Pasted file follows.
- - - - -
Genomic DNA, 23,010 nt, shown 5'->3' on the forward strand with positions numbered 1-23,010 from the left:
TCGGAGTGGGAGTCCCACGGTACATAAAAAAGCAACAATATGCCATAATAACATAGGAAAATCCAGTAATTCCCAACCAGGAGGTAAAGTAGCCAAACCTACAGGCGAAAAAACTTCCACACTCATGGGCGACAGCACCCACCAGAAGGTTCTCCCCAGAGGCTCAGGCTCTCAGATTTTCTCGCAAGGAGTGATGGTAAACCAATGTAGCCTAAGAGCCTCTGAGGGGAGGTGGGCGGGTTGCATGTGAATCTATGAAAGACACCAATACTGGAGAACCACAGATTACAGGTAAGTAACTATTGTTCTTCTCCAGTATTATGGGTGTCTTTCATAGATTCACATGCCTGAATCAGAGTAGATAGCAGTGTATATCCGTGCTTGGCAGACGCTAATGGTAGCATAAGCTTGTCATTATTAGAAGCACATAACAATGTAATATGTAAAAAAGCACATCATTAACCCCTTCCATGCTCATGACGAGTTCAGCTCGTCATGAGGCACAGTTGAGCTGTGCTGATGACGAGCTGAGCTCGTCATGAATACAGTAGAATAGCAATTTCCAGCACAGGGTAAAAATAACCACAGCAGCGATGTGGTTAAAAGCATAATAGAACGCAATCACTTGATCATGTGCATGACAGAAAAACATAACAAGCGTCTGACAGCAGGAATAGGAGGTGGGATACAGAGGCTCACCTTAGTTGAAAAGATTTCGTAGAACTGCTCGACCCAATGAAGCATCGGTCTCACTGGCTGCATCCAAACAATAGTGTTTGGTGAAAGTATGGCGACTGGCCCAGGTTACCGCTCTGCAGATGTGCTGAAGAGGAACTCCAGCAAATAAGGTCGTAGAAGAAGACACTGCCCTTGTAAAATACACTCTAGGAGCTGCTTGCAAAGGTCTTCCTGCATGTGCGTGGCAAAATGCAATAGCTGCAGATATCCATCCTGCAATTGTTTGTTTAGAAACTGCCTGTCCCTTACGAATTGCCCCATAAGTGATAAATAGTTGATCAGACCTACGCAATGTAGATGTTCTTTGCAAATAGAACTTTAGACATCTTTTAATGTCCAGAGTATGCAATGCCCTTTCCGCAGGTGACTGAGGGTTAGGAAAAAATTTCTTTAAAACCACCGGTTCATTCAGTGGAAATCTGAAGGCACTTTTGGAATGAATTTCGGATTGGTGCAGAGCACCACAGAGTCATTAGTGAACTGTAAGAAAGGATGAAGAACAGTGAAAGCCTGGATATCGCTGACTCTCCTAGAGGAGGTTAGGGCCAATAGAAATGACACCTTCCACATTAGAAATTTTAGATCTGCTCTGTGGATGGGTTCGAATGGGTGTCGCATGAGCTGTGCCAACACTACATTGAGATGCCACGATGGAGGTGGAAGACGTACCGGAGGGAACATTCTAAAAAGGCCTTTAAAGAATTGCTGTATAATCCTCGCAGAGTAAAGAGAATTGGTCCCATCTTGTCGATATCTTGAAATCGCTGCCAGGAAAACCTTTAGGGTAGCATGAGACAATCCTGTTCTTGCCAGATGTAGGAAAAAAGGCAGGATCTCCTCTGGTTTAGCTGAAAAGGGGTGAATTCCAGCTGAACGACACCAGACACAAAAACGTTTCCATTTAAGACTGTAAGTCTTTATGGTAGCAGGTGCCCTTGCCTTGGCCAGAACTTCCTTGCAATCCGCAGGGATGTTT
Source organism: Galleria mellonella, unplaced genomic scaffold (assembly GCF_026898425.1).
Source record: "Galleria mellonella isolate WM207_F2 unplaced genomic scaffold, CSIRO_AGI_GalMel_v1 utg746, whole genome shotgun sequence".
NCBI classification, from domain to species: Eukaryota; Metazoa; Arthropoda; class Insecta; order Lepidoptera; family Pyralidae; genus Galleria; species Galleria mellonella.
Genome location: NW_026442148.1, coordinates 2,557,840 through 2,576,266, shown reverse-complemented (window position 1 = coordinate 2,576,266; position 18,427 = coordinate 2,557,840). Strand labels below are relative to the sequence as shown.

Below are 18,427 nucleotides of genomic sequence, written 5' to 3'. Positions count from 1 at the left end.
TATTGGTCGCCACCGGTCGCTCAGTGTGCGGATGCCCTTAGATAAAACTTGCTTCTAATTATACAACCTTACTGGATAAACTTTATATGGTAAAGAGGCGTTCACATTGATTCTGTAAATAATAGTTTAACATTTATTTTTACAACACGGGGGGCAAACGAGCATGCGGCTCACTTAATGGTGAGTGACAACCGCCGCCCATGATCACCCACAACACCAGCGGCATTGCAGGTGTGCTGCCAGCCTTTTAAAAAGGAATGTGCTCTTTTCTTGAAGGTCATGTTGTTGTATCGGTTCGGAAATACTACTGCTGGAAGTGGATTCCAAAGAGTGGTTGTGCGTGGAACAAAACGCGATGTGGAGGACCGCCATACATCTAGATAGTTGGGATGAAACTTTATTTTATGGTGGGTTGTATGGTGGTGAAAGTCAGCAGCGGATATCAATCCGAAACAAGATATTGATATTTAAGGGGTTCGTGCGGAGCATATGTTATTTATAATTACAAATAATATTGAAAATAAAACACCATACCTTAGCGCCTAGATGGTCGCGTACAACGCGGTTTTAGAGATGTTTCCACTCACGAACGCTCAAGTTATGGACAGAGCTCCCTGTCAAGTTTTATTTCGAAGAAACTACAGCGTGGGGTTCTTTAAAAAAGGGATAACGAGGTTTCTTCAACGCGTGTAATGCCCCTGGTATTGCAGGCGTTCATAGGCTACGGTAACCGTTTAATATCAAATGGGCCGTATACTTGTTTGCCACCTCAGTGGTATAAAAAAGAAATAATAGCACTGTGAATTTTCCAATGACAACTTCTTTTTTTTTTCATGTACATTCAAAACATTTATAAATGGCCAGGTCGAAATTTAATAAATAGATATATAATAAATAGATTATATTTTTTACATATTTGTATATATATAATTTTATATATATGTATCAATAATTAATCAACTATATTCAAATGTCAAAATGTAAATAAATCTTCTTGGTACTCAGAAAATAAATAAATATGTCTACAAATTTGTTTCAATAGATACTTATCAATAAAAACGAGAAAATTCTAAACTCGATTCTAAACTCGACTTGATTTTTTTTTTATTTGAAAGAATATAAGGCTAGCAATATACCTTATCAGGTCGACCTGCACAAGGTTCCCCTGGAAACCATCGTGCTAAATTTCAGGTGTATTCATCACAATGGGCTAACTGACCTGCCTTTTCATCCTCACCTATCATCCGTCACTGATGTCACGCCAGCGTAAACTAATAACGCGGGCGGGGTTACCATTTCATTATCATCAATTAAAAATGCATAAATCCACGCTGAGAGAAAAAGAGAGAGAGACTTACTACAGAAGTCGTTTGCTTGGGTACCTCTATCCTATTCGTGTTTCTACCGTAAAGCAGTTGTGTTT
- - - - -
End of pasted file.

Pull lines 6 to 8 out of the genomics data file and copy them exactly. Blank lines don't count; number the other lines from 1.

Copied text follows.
Genome location: NW_026442148.1, coordinates 2,557,840 through 2,576,266, shown reverse-complemented (window position 1 = coordinate 2,576,266; position 18,427 = coordinate 2,557,840). Strand labels below are relative to the sequence as shown.

Below are 18,427 nucleotides of genomic sequence, written 5' to 3'. Positions count from 1 at the left end.
TATTGGTCGCCACCGGTCGCTCAGTGTGCGGATGCCCTTAGATAAAACTTGCTTCTAATTATACAACCTTACTGGATAAACTTTATATGGTAAAGAGGCGTTCACATTGATTCTGTAAATAATAGTTTAACATTTATTTTTACAACACGGGGGGCAAACGAGCATGCGGCTCACTTAATGGTGAGTGACAACCGCCGCCCATGATCACCCACAACACCAGCGGCATTGCAGGTGTGCTGCCAGCCTTTTAAAAAGGAATGTGCTCTTTTCTTGAAGGTCATGTTGTTGTATCGGTTCGGAAATACTACTGCTGGAAGTGGATTCCAAAGAGTGGTTGTGCGTGGAACAAAACGCGATGTGGAGGACCGCCATACATCTAGATAGTTGGGATGAAACTTTATTTTATGGTGGGTTGTATGGTGGTGAAAGTCAGCAGCGGATATCAATCCGAAACAAGATATTGATATTTAAGGGGTTCGTGCGGAGCATATGTTATTTATAATTACAAATAATATTGAAAATAAAACACCATACCTTAGCGCCTAGATGGTCGCGTACAACGCGGTTTTAGAGATGTTTCCACTCACGAACGCTCAAGTTATGGACAGAGCTCCCTGTCAAGTTTTATTTCGAAGAAACTACAGCGTGGGGTTCTTTAAAAAAGGGATAACGAGGTTTCTTCAACGCGTGTAATGCCCCTGGTATTGCAGGCGTTCATAGGCTACGGTAACCGTTTAATATCAAATGGGCCGTATACTTGTTTGCCACCTCAGTGGTATAAAAAAGAAATAATAGCACTGTGAATTTTCCAATGACAACTTCTTTTTTTTTTCATGTACATTCAAAACATTTATAAATGGCCAGGTCGAAATTTAATAAATAGATATATAATAAATAGATTATATTTTTTACATATTTGTATATATATAATTTTATATATATGTATCAATAATTAATCAACTATATTCAAATGTCAAAATGTAAATAAATCTTCTTGGTACTCAGAAAATAAATAAATATGTCTACAAATTTGTTTCAATAGATACTTATCAATAAAAACGAGAAAATTCTAAACTCGATTCTAAACTCGACTTGATTTTTTTTTTATTTGAAAGAATATAAGGCTAGCAATATACCTTATCAGGTCGACCTGCACAAGGTTCCCCTGGAAACCATCGTGCTAAATTTCAGGTGTATTCATCACAATGGGCTAACTGACCTGCCTTTTCATCCTCACCTATCATCCGTCACTGATGTCACGCCAGCGTAAACTAATAACGCGGGCGGGGTTACCATTTCATTATCATCAATTAAAAATGCATAAATCCACGCTGAGAGAAAAAGAGAGAGAGACTTACTACAGAAGTCGTTTGCTTGGGTACCTCTATCCTATTCGTGTTTCTACCGTAAAGCAGTTGTGTTT